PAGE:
Author + information
- Jian-Fang Ren, MD⁎ ()
- ↵⁎Division of Cardiovascular Medicine, University of Pennsylvania Health System, 111 N 9th Street, Philadelphia, Pennsylvania 19107
I read with interest the report by Viles-Gonzalez et al. (1), which indicated that residual peri-device flow into the left atrial appendage (LAA) after percutaneous closure with the Watchman device was common, and not associated with an increased risk of thromboembolism. Transesophageal echocardiography (TEE) was performed, and follow-up revealed that 32% of implanted patients had at least some degree of peri-device flow (“leak”) at 12 months. Although such observations are unique with a large sample available from the PROTECT AF (WATCHMAN Left Atrial Appendage System for Embolic Protection in Patients With Atrial Fibrillation) trial, the methodology and analytical data used to reach conclusions regarding risk of thromboembolism warrant further discussion.
Accurate echocardiographic measurement of the LAA anatomy, especially of the ostium, is critically important for successful LAA ostial closure using the Watchman device. The echocardiographic ostium of the LAA, which is usually measured from the junction of the upper left pulmonary vein entering the LA to the junction of the LA and LAA, is somewhat larger than the anatomic ostium (2). The maximal LAA ostial diameter can be obtained and used as an accurate reference for LAA ostial diameter measured at baseline from TEE or intracardiac echocardiographic (ICE) LAA imaging views (3,4) (Fig. 1A). Viles-Gonzalez et al. (1) indicated that “there was a wide variation on the size of the LAA ostium width and length at baseline” and reported that “the mean LAA ostium width at baseline was 21.9 ± 4.1 mm…The mean ostium length at baseline was 49.4 ± 9.1 mm.” Obviously, such a large ostium length could not exist even in patients with atrial fibrillation (AF) and would be impossible to close with the largest Watchman device (33 mm). However, these LAA diameters are comparable with our measurements of the maximal short (18 ± 4 mm) and long (50 ± 9 mm) axes of LAA body size in patients with AF (n = 42) using ICE imaging. The question is whether they measured the LAA ostium or just the LAA body size.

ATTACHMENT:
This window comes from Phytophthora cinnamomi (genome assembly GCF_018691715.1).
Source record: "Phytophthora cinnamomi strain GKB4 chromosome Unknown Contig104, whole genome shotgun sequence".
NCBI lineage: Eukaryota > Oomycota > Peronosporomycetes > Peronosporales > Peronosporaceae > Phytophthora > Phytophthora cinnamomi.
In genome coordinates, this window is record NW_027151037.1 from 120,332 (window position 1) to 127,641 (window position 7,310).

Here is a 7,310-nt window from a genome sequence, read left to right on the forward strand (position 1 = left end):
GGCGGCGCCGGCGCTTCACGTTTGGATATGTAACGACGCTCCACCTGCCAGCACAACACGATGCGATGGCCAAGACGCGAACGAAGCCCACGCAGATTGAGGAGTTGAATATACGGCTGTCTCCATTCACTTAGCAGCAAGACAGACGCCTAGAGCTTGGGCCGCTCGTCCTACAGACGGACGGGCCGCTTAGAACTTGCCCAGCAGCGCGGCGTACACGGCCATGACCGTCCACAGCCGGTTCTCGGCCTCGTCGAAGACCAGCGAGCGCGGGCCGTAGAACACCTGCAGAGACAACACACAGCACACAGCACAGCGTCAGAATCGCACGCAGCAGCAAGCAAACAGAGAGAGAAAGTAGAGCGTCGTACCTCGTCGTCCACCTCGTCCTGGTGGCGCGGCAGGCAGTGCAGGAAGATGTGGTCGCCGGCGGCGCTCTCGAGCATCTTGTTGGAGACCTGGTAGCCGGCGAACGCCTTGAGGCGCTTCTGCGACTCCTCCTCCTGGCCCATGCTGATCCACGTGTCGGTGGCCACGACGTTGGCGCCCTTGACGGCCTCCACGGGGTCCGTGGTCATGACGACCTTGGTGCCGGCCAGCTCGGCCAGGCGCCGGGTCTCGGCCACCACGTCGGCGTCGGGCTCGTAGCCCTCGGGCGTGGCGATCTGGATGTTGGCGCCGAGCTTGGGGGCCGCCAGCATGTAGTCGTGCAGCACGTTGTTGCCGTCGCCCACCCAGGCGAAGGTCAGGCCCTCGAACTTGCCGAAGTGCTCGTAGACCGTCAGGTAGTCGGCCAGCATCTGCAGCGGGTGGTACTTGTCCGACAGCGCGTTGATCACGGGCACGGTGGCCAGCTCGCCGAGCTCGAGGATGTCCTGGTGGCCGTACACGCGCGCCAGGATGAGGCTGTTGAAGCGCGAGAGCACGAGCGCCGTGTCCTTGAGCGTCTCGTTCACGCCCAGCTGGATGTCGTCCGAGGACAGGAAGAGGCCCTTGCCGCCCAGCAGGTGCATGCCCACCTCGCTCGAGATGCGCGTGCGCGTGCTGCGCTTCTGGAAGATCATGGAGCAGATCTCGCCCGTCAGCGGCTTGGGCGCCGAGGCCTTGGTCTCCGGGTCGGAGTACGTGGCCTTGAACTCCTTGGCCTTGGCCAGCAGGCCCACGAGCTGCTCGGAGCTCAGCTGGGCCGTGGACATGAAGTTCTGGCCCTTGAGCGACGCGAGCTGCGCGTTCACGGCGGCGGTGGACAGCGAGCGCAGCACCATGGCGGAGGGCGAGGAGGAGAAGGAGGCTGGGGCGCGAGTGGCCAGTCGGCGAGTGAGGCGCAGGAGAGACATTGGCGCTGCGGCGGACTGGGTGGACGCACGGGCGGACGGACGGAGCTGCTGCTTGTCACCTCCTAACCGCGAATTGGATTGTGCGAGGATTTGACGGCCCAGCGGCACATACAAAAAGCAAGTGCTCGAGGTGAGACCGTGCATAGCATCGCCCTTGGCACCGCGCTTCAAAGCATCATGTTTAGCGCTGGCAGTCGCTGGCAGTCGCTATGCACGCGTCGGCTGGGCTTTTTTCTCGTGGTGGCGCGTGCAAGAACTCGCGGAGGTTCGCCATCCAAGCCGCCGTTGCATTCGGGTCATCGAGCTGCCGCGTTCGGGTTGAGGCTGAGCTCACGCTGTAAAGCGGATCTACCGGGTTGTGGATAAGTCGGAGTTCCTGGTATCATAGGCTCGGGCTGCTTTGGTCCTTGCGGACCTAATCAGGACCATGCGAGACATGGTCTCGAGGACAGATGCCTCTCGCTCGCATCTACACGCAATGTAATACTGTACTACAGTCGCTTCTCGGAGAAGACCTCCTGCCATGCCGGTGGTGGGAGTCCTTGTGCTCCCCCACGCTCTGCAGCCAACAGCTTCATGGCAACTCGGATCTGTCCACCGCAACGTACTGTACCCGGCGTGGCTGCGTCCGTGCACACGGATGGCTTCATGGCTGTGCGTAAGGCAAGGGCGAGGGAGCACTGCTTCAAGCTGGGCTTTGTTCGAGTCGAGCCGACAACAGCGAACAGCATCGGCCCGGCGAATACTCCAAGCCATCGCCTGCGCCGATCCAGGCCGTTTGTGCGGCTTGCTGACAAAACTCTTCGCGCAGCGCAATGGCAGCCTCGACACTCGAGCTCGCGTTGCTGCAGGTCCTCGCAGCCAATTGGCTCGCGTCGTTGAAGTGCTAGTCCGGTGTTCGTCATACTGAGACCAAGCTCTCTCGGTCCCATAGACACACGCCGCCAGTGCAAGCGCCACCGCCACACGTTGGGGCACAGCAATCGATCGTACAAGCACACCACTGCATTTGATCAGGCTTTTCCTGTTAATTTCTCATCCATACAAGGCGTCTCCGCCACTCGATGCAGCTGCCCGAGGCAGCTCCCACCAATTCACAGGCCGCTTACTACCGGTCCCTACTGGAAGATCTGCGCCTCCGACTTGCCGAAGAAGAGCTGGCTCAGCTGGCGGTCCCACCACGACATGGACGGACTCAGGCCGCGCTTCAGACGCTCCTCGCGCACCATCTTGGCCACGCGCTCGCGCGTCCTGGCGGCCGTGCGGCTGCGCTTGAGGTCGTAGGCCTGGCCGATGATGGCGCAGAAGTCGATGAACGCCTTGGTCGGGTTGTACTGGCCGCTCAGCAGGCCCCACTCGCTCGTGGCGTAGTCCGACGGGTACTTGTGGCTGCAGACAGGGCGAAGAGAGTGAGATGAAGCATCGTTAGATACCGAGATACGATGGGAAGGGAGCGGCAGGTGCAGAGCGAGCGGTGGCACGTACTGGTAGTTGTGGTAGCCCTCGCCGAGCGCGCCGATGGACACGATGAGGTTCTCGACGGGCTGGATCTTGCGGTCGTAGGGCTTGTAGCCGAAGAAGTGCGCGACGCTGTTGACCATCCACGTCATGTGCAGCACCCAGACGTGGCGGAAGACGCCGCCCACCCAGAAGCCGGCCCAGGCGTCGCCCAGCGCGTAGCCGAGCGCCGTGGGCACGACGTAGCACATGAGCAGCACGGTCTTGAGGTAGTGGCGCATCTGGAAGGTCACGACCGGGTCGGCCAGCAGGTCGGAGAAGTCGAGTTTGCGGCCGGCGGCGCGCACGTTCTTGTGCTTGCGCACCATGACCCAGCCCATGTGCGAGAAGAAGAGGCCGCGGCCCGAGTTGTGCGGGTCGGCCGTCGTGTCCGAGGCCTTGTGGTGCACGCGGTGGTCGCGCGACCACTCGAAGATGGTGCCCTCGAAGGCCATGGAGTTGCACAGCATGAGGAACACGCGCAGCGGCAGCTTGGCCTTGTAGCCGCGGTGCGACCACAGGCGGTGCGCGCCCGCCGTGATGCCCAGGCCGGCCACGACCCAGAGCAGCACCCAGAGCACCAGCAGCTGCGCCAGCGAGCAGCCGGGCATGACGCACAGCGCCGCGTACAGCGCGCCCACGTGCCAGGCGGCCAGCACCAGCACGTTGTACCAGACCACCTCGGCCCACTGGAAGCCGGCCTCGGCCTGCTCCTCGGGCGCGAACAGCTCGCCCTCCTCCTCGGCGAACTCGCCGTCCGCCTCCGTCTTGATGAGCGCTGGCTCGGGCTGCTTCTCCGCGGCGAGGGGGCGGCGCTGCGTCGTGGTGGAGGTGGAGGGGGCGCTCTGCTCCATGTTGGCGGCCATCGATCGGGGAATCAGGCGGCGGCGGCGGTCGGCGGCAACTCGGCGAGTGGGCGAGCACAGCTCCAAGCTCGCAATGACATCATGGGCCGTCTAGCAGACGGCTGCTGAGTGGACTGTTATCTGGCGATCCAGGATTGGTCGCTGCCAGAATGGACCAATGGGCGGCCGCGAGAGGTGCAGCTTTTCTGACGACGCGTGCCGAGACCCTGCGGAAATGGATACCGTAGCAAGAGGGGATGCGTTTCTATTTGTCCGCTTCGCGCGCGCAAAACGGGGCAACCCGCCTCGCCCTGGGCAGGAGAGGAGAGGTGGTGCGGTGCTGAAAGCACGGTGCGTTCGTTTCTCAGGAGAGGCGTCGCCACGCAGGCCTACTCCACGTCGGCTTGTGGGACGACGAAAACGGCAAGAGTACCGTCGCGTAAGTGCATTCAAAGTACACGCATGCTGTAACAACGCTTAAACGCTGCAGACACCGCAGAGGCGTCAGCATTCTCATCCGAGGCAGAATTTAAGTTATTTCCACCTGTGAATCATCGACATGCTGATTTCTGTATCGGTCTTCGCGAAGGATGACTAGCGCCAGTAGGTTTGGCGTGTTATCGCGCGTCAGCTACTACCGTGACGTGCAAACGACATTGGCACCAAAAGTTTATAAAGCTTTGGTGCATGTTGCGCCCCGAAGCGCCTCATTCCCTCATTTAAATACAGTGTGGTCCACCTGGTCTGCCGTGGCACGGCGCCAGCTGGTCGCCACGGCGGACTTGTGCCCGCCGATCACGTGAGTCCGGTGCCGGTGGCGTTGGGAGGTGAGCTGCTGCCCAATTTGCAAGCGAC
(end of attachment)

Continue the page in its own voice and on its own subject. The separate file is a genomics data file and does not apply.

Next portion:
Regarding peri-device flow (leak), Viles-Gonzalez et al. (1) explained that a peri-device flow would be the mismatch between the circular device and the typically oval LAA orifice and the subsequent inadequacy of circumferential LAA sealing. I disagree with this explanation of “shape mismatch” conception. Accurate measurement of maximal LAA ostial diameter is much more important than shape, because the LAA ostium is mainly a soft tissue structure that can be expanded and fit completely to the device shape if the device is placed at an optimal location. ICE LAA ostium imaging with color Doppler flow can reliably confirm the optimal location without any peri-device flow. Of note, to evaluate the peri-device flow (leak), LAA emptying flow is more important than the “fill-in flow,” which was only illustrated in their Figure 2 (1), because such a fill-in flow may be a slight “pit” and does not necessarily indicate a flow communicating to the closed LAA (Fig. 1B).
Although the investigators should be congratulated for reporting on such a large cohort of patients who underwent LAA device closure, I found the LAA ostium length measurements biased and peri-device flow unconfirmed against the patients who had common peri-device flow (leak). These factors significantly impair the power of this study and put into question the accuracy of their conclusion.
- American College of Cardiology Foundation
- Viles-Gonzalez J.F.,
- Kar S.,
- Douglas P.,
- et al.
- Veinot J.P.,
- Harrity P.J.,
- Gentile F.,
- et al.
- Hutchison M.D.,
- Callans D.J.